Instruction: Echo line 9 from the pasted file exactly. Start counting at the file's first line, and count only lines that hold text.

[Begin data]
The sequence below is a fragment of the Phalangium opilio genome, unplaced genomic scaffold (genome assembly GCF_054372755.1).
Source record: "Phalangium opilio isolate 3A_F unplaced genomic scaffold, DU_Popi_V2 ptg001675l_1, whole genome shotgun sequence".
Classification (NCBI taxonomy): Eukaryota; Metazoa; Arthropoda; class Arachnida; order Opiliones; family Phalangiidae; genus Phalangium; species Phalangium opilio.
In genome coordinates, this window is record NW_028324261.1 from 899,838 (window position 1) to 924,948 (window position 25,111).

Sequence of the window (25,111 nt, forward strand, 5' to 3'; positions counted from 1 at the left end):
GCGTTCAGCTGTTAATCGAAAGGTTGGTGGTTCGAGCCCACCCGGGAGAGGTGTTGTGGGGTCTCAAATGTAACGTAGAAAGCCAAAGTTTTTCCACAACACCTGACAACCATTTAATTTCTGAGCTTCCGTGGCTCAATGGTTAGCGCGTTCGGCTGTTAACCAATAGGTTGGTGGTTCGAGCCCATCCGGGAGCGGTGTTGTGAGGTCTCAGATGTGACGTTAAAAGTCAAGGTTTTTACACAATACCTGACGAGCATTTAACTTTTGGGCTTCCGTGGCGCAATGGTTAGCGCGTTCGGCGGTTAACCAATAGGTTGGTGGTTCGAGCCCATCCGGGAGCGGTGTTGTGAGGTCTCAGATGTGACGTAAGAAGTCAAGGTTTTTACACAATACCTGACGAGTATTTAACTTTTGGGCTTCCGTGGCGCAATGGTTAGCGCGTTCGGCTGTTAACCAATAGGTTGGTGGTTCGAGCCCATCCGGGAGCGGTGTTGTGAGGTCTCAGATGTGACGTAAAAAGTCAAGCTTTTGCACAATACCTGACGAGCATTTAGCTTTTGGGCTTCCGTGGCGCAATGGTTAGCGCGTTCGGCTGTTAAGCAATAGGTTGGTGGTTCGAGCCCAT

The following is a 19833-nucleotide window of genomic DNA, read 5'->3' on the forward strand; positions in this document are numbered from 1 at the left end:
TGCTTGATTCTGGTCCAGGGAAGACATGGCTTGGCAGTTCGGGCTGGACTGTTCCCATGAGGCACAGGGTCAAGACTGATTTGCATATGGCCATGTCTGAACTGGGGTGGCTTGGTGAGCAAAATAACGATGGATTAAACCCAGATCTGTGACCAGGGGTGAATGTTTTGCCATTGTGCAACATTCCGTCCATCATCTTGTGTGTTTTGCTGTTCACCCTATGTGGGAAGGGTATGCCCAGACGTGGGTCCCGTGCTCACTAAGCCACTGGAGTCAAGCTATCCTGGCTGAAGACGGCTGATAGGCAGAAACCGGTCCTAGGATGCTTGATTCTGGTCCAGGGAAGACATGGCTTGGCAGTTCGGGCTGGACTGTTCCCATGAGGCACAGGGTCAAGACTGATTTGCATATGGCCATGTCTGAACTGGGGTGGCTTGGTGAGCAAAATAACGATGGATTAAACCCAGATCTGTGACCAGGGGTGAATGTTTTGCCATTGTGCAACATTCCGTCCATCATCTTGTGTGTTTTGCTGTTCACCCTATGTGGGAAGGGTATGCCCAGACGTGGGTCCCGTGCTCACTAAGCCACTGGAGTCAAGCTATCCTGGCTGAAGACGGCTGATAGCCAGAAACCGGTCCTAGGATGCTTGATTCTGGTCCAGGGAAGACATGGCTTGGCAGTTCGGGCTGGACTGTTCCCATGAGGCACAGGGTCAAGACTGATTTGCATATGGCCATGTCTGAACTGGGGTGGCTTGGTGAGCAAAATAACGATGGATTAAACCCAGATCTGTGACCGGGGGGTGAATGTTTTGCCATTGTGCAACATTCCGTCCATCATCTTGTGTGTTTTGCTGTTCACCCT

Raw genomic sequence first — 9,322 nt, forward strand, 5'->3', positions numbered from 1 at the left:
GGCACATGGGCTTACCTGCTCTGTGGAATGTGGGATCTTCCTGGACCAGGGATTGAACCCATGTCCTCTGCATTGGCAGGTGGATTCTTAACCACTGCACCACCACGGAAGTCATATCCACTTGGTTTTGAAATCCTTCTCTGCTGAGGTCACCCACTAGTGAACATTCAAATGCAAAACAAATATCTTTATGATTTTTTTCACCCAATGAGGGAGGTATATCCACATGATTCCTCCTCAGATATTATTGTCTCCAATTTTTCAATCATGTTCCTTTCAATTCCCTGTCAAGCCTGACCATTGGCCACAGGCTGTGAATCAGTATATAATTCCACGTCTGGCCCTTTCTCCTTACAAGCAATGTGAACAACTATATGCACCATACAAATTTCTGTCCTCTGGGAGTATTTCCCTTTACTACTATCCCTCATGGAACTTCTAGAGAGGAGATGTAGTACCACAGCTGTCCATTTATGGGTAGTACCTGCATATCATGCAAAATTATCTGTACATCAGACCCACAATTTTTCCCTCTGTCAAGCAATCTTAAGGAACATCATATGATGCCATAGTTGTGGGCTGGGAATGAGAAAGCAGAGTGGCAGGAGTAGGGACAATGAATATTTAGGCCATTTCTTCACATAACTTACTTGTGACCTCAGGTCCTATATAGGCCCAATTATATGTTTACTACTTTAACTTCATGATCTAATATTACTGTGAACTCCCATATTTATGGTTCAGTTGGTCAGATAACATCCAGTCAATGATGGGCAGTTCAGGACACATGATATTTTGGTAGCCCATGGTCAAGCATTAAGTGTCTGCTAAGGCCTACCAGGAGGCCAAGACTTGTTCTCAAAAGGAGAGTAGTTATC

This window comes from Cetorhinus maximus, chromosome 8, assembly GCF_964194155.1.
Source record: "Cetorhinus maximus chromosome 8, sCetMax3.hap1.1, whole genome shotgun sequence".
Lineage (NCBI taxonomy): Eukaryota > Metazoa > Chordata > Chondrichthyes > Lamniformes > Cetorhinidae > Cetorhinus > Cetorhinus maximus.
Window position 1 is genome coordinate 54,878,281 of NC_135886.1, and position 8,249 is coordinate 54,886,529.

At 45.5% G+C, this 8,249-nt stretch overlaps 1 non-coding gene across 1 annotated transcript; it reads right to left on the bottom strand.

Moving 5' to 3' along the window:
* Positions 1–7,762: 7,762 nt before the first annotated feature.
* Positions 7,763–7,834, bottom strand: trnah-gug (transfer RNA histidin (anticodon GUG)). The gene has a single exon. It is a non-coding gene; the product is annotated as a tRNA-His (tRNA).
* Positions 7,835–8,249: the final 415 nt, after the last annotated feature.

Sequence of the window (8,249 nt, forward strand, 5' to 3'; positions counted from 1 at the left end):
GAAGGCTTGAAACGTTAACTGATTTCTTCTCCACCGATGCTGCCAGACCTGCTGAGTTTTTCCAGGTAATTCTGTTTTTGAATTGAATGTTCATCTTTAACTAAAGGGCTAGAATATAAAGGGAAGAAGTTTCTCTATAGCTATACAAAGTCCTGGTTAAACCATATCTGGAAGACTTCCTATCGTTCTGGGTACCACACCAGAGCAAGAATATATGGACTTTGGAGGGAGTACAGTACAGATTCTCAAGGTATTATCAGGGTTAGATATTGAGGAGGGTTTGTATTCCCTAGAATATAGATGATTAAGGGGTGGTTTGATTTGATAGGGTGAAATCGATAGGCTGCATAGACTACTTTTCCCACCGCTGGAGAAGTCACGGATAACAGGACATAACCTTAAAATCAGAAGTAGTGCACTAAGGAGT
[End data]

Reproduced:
Raw genomic sequence first — 9,322 nt, forward strand, 5'->3', positions numbered from 1 at the left: